“If you think happiness is a rare bird, you won't see much of it.” --Marty Rubin
At this point it almost feels cliched to say that the news has been rough recently. There’s a blunt but truthful saying in journalism: if it bleeds, it leads. And it certainly feels like woundedness and violence—against women, against LGBTQ folk, against refugees, against people of color, against people of other faiths—is all the headlines have to report.
It’s easy to forget, in the midst of all that ugliness and violence and oppression and indifference, that there is still much good in the world. I was reminded of this recently in a TED Talk by psychologist and linguist Steven Pinker. Pinker points out that human beings typically operate according to a psychological framework called the availability heuristic: “the easier it is to recall something from memory, the more probable we judge it to be.” If the headlines keep violence and misfortune at the forefront of our consciousness, then we will judge those things to be more likely in future – and will be more likely to notice them when they happen, leading to a kind of morose confirmation bias.
Moreover, psychologists have found that we tend to remember bad things longer, and think about them more often, than good things. This despite the fact that, as M.K. Gandhi liked to point out, the very fact that we are here at all, and have not utterly obliterated one another, is a testament to the prevalence of cosmic good – or cosmic neutrality at least!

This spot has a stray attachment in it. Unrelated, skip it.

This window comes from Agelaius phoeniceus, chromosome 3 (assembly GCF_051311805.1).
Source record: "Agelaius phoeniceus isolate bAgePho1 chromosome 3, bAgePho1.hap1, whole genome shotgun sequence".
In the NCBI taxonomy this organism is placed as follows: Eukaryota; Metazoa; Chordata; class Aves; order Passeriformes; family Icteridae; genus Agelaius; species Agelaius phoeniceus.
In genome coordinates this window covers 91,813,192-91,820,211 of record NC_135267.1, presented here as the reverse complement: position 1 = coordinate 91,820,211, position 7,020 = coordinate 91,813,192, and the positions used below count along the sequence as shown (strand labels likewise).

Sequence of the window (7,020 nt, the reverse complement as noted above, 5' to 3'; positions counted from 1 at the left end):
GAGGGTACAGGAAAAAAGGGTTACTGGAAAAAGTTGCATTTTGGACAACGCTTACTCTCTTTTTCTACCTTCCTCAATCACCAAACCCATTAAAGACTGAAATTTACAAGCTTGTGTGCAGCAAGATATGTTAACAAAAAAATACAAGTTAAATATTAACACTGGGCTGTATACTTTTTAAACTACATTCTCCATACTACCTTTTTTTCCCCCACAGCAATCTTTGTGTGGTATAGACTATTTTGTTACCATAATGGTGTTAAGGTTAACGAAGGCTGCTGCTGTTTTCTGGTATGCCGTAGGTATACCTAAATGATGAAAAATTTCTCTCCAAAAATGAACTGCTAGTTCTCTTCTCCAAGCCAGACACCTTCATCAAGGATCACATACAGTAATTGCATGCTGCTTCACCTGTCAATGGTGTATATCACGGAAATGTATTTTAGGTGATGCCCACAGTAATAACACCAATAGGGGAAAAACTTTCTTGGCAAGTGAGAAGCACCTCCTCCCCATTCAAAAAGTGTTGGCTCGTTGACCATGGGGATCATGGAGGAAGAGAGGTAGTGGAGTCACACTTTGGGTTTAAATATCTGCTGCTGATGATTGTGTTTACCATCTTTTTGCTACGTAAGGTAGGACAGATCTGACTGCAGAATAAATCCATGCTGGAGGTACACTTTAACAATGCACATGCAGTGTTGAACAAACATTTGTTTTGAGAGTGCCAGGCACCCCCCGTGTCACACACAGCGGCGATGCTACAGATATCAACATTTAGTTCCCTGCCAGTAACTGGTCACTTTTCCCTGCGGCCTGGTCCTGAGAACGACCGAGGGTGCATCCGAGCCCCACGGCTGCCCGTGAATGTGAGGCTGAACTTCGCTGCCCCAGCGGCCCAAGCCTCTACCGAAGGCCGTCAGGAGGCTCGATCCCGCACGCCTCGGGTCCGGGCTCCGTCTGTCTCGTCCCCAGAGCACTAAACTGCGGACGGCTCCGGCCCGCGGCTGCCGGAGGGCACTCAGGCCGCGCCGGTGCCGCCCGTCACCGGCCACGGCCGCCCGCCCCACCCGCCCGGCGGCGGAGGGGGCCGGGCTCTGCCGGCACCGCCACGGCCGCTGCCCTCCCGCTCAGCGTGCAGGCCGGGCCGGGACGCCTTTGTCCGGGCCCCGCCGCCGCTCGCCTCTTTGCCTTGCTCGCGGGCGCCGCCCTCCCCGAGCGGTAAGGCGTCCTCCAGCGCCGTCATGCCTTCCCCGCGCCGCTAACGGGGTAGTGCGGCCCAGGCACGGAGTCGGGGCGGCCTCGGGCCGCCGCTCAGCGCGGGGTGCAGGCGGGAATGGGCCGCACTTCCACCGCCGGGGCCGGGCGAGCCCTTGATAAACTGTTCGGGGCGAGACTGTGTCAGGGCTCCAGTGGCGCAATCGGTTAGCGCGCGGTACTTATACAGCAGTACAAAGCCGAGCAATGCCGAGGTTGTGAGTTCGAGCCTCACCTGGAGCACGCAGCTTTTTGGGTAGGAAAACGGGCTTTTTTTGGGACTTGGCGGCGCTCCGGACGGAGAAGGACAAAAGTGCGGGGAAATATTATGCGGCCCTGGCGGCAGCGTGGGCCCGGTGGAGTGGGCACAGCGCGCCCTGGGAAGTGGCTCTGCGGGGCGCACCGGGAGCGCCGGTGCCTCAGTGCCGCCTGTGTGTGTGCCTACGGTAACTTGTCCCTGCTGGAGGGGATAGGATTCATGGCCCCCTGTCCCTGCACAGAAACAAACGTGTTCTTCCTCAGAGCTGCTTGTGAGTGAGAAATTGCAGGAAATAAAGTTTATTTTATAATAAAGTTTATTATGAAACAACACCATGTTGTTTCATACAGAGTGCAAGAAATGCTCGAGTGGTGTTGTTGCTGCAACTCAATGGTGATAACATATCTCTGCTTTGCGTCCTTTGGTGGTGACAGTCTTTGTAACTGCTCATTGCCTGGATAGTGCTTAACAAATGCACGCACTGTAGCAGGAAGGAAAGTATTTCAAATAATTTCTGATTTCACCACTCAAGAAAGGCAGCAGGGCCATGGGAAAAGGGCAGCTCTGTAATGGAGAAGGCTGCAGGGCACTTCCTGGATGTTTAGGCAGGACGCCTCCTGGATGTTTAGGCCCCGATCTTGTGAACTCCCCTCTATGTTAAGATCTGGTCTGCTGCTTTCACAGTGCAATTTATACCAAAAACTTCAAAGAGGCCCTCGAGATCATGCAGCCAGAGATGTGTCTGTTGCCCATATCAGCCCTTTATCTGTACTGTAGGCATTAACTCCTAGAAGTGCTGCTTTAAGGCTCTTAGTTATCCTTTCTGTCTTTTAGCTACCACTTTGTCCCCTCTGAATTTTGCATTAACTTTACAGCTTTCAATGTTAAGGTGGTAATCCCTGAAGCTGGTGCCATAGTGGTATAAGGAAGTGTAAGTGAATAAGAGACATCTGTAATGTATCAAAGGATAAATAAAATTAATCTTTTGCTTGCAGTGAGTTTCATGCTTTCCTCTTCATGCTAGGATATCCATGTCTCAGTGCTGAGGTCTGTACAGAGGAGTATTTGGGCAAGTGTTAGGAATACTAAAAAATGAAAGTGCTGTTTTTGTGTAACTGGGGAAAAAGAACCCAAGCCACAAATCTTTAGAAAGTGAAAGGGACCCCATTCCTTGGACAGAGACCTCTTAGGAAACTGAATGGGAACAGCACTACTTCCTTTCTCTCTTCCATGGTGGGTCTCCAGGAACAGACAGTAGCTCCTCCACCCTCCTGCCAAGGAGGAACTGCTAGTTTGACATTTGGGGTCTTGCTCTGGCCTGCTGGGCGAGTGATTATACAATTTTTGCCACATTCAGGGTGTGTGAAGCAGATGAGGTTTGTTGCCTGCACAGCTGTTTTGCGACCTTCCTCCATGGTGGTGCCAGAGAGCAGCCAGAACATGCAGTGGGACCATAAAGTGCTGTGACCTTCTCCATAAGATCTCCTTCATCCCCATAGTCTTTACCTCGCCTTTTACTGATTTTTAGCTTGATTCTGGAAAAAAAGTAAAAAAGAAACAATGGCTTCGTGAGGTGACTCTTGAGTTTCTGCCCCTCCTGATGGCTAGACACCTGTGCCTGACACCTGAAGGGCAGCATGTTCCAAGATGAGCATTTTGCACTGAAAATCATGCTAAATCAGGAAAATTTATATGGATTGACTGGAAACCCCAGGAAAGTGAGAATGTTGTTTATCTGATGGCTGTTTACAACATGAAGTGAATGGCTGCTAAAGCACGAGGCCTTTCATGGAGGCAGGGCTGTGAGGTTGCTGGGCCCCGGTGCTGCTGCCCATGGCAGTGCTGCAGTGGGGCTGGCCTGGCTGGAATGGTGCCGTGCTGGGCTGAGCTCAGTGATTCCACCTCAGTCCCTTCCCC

I think Pinker is naïve in his trust in the power of rationality and technology to save us, not least because I think he radically underestimates the significance of climate catastrophe. But he has a valid point: we tend to focus on the bad instead of the good, to our own detriment. We tend to live from a framework of scarcity, rather than from a framework of abundance.
Now, there is deprivation and injustice, certainly; I do not mean to gloss over the reality of suffering in our world. But I contend that affirming goodness is not tantamount to “burying our heads in the sand” and ignoring the problems of the world. Rather, it is a spiritual practice, holding both brokenness and blessedness together in the affirmation that God is good – and so is the world She created, however imperfect it (and we) may sometimes seem. Only when we first recognize that there really is goodness and abundance—despite all evidence to the contrary—can we share that goodness and abundance and begin to tip society’s scales in their favor.
QUESTIONS FOR THE WEEK: Are you more likely to notice good things or bad things? Where are the places in your life or in the world where you hear “Good News”? How can we share that Good News with others?